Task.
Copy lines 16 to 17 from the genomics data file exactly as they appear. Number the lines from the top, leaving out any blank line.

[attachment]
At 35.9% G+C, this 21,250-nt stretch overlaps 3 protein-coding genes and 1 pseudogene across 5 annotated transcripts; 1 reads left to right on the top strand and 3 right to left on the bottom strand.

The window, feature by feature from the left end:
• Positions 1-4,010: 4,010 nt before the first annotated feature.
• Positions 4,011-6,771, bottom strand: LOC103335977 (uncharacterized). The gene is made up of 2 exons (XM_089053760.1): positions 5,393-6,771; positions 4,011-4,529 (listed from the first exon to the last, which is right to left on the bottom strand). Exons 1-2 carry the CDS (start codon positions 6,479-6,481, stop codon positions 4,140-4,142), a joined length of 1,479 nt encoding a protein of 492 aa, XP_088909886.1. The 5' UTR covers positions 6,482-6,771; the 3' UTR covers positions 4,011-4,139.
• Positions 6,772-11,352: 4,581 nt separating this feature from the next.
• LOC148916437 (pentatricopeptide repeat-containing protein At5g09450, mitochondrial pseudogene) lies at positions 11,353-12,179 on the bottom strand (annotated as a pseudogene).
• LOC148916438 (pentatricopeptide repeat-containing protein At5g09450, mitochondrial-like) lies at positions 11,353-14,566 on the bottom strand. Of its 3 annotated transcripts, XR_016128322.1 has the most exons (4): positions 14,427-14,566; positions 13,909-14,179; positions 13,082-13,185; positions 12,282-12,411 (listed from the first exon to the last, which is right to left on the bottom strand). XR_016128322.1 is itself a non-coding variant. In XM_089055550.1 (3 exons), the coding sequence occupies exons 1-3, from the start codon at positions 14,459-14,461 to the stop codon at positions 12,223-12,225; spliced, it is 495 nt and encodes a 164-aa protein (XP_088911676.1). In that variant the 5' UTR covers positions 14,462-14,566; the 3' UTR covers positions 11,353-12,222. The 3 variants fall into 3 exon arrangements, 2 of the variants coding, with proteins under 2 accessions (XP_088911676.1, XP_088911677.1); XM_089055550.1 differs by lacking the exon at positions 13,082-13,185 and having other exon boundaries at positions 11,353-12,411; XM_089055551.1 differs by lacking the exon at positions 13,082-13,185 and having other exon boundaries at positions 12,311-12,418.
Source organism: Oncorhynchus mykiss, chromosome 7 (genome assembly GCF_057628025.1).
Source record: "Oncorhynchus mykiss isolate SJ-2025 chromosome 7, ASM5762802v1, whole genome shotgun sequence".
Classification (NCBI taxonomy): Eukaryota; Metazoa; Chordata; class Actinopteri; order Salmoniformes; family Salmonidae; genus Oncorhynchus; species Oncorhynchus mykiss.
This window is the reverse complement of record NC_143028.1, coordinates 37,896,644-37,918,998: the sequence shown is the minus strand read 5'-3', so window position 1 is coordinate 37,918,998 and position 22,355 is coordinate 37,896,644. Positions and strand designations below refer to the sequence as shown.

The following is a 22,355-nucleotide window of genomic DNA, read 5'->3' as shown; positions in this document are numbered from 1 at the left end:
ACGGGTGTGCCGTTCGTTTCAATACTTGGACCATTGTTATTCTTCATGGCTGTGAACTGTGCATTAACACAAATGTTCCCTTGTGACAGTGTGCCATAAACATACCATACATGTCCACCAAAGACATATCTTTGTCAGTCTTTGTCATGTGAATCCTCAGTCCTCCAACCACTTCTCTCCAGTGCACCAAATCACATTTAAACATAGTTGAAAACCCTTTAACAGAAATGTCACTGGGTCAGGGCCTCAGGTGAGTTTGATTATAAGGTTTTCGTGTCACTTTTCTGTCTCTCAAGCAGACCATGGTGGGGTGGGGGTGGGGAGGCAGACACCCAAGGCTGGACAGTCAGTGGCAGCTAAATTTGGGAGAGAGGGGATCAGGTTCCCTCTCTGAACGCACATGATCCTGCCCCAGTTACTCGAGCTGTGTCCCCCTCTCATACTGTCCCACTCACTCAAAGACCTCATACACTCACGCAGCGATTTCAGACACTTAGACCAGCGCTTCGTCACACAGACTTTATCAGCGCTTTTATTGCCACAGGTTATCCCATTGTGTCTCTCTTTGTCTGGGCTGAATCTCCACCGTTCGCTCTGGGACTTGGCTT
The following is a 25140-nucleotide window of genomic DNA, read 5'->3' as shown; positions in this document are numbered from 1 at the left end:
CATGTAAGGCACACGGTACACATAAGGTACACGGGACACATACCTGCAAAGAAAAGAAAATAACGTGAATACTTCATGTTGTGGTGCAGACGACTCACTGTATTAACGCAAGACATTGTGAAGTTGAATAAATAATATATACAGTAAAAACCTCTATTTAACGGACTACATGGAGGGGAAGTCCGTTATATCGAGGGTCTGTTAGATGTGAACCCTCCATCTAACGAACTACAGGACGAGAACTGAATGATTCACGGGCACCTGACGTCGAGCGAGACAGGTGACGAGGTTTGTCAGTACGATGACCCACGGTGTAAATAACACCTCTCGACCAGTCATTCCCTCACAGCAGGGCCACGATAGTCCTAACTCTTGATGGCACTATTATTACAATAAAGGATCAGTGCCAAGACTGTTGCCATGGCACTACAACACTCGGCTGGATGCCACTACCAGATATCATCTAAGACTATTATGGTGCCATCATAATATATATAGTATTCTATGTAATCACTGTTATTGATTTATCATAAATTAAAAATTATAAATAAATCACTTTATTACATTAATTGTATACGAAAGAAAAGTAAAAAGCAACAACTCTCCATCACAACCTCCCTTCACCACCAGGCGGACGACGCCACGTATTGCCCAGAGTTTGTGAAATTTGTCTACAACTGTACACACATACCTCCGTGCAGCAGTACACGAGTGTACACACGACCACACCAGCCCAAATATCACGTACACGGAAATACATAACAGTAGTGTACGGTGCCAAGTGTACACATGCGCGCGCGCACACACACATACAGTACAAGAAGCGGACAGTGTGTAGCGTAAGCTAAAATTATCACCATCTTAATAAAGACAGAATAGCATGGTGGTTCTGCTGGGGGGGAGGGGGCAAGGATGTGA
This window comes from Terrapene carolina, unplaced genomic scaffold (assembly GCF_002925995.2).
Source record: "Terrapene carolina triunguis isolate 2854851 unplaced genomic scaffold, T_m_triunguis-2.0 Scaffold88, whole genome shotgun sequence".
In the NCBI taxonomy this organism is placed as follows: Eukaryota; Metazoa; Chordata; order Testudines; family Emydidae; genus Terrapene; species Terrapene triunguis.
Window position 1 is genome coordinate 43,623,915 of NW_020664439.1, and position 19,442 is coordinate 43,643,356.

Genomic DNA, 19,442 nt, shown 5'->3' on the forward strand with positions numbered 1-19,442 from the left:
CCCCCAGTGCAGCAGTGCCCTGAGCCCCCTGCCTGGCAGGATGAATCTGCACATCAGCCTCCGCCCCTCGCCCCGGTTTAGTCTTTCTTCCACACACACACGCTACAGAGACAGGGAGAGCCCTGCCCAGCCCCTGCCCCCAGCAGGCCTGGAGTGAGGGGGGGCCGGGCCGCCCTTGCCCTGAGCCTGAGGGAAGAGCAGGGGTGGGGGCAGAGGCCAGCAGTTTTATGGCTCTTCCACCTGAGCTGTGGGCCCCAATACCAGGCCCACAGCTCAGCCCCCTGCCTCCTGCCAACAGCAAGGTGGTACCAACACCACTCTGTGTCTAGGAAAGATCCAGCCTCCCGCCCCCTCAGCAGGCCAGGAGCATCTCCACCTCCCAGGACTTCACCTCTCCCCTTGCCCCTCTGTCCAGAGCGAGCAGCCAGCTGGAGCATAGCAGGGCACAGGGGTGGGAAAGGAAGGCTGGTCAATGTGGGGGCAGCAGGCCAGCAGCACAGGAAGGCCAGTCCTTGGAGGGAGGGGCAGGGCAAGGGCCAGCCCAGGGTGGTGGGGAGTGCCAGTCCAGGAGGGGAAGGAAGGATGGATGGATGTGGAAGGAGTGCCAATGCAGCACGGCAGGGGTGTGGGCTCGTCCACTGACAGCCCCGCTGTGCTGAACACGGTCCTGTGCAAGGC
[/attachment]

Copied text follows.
This window comes from Terrapene carolina, unplaced genomic scaffold (assembly GCF_002925995.2).
Source record: "Terrapene carolina triunguis isolate 2854851 unplaced genomic scaffold, T_m_triunguis-2.0 Scaffold88, whole genome shotgun sequence".